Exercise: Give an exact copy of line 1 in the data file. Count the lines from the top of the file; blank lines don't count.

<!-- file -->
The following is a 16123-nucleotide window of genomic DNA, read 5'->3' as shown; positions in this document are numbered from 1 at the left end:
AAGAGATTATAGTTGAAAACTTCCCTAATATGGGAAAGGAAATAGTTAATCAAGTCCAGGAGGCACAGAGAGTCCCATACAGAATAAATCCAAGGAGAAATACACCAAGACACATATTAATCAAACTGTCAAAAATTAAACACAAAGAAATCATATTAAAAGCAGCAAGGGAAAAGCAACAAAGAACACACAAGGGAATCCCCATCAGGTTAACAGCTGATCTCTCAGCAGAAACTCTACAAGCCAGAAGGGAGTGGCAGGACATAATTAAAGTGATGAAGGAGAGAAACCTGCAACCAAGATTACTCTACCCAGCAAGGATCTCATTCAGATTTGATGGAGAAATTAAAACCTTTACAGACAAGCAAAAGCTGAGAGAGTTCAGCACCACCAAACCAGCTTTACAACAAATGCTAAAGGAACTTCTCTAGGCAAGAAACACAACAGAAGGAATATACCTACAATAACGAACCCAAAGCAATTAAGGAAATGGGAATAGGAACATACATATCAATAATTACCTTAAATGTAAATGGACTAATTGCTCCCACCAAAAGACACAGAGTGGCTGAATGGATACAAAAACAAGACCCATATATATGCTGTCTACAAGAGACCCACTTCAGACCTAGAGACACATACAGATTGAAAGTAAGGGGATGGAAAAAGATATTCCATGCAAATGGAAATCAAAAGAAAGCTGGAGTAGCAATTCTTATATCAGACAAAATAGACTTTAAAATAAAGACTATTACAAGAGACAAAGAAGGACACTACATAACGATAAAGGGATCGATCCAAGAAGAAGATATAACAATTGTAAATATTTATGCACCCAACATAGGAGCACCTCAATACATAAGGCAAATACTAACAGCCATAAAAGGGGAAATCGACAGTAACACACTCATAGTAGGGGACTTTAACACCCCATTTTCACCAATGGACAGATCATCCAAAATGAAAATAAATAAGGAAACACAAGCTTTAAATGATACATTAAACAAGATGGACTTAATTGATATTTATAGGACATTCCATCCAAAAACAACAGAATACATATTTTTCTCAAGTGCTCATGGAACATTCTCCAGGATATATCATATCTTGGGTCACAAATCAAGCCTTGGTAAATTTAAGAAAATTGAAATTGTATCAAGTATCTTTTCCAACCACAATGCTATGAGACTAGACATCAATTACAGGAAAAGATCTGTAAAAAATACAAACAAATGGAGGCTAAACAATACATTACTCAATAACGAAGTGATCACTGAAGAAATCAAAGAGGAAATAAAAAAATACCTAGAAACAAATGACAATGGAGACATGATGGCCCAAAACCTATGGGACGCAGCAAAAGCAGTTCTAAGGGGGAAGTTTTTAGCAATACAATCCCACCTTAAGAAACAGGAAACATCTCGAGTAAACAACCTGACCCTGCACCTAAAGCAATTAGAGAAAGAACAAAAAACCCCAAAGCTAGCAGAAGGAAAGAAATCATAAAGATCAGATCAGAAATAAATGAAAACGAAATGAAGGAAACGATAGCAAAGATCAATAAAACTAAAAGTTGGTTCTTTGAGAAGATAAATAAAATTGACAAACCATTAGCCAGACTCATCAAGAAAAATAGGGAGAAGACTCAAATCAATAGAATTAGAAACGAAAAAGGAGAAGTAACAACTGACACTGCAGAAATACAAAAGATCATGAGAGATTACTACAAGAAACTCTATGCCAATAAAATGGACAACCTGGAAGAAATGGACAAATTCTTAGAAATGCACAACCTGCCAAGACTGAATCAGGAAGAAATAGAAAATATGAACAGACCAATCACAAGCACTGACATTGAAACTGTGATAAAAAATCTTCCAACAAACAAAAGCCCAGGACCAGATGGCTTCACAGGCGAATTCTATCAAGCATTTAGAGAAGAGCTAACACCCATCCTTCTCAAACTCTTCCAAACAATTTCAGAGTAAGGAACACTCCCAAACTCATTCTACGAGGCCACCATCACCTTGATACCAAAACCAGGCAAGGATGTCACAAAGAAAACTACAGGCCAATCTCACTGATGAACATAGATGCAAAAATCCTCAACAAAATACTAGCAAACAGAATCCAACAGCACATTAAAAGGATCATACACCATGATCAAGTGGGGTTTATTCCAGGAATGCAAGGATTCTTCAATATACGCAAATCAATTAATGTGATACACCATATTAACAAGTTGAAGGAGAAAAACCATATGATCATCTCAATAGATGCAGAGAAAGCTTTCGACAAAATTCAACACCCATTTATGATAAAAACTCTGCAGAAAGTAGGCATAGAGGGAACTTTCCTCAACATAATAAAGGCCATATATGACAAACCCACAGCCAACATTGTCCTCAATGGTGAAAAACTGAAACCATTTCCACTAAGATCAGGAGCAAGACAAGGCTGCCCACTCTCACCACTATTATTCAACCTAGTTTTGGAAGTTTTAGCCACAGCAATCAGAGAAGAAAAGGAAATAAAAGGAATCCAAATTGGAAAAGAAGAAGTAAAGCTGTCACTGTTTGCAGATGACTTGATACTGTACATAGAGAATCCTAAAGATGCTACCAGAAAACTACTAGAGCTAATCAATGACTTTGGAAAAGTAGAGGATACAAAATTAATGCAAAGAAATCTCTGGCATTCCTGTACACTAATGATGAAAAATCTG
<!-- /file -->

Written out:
The following is a 16123-nucleotide window of genomic DNA, read 5'->3' as shown; positions in this document are numbered from 1 at the left end: